After writing his debut novel, Matt Rabidou hurried to get it published. That’s because the first-time author from Upton, Mass., wrote “Prophecy of the Mayans,’’ a thriller premised on the claim of a coming apocalypse this December.
After writing his debut novel, Matt Rabidou hurried to get it published.
That’s because the first-time author from Upton, Mass., wrote “Prophecy of the Mayans,’’ a thriller premised on the claim of a coming apocalypse this December.
Rabidou based his 285-page “escapist’’ adventure on varied interpretations of the ancient Mayan Long Count Calendar that, according to some scholars, predicts a cataclysm based on completion of a 5,125-year cycle on Dec. 21, 2012.
A largely self-taught writer who admires Stephen King, he draws readers into “Prophecy’’ with an emotionally charged opening scene that set events in motion.
Rabidou begins his tale with a ritualistic sacrifice of a young woman in the Yucatan rainforest in 822 A.D. He then propels it into the present through the search of archaeologist James Knight for an ancient Mayan medallion and a lost temple.
Along the way, he mixes in an exotic guide, human sacrifice and a man-eating jaguar, sending readers on a satisfying ride into unknown territory.
“I set out to write a novel that would entertain my readers for the short time they spend in the worlds that I create,’’ he said. “I think I’ve done that.’’
Readers seem to be largely agreeing.
In early reviews on Amazon.com, a Kindle reader described “Prophecy of the Mayans’’ as a “riveting story’’ full of “romance and heartache’’ that “reels you in and makes you feel you’re right there.’’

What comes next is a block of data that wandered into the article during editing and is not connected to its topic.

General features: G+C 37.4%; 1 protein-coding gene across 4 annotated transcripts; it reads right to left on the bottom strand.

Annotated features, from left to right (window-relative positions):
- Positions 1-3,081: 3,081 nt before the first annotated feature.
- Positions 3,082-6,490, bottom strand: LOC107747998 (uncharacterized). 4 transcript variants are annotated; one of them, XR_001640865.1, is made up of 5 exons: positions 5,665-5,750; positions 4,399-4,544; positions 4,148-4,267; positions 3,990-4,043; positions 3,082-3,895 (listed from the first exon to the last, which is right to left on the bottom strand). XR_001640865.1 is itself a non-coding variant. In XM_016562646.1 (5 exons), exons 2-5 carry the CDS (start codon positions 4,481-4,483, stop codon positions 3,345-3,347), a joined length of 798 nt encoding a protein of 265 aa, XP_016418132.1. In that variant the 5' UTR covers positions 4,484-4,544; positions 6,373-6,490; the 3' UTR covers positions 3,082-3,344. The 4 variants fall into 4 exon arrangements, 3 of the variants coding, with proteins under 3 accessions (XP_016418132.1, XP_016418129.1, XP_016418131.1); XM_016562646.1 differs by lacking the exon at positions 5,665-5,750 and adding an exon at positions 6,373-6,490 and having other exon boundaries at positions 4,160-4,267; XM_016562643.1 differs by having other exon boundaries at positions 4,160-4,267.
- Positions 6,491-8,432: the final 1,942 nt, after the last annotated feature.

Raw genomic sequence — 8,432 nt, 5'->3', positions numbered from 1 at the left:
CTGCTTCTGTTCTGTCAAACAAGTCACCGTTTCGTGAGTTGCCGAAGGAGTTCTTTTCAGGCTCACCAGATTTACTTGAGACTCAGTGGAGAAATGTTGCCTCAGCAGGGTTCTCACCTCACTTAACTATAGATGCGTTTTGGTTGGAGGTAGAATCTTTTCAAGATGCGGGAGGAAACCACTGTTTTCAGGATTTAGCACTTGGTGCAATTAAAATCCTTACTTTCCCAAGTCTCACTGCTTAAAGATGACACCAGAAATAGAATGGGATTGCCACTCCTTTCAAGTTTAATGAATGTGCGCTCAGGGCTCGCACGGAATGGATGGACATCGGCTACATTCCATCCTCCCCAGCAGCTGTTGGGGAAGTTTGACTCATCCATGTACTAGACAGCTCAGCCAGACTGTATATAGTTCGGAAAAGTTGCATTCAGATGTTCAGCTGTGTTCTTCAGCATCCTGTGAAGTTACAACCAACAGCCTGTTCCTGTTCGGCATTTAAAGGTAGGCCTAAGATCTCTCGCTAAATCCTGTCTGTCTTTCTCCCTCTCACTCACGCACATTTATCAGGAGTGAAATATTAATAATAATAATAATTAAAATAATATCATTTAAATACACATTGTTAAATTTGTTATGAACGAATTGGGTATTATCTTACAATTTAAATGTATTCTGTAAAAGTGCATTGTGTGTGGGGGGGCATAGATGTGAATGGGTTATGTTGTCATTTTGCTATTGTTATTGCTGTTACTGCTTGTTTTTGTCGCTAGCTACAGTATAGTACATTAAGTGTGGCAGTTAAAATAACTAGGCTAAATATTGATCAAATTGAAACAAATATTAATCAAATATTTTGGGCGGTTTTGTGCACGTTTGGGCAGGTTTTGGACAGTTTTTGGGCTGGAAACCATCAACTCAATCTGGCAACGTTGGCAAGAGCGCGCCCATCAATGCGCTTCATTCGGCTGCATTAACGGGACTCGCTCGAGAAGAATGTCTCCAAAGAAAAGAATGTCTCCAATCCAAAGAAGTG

Another reader described it as “a great read (with a) suspenseful plot and great characters’’ that left his heart “racing.’’
As a youngster growing up in Auburn, Mass., Rabidou knew he wanted to write a novel. At Framingham State College, he majored, on his father’s advice, in computer science to always have a job, and minored in English to pursue his interest in fiction.
“For a long time I’ve wanted to write a book outside the world I live in,’’ he said.
For his “day job,’’ he works for J2 Interactive and builds software systems for health care businesses.
Juggling work and fatherhood, Rabidou spent two years concocting an exciting, fast-moving tale that combines an Indiana Jones-style archaeologist, a villain reminiscent of Rider Haggard’s “She’’ and the exotic locales of Mel Gibson’s “Apocalypto.’’
Before starting, Rabidou read Blake Snyder’s popular book of screenwriting, “Save The Cat,’’ which he credits with providing pragmatic tips about moving along a multitiered plot. After “extensive outlining,’’ he compared writing his novel to “planning a vacation.’’
“I knew generally where I was going but it took some unexpected turns I hadn’t anticipated,’’ he said. “At first I tried to write it in big bursts. Eventually I realized writing a novel is more marathon than sprint.’’
Page 2 of 2 - Along the way, Rabidou relied on editorial advice from his wife, Gigi, who gave birth to their son James around the time he finished his novel.
After finishing his novel in 2011, Rabidou eventually decided to self-publish it through Create Space because he felt it was important to make it available to the public in 2012, the year believers say the prophecy will occur.
Without giving his novel’s ending away, Rabidou is planning for a future beyond 2012 by beginning his second novel, “The Other Side,’’ about a man who travels into a spiritual world parallel to our own.
Toto, I’ve got a feeling we’re not in Upton anymore.
Matt Rabidou’s “Prophecy of the Mayans’’ is available on www.Amazon.com in a paperback or Kindle edition.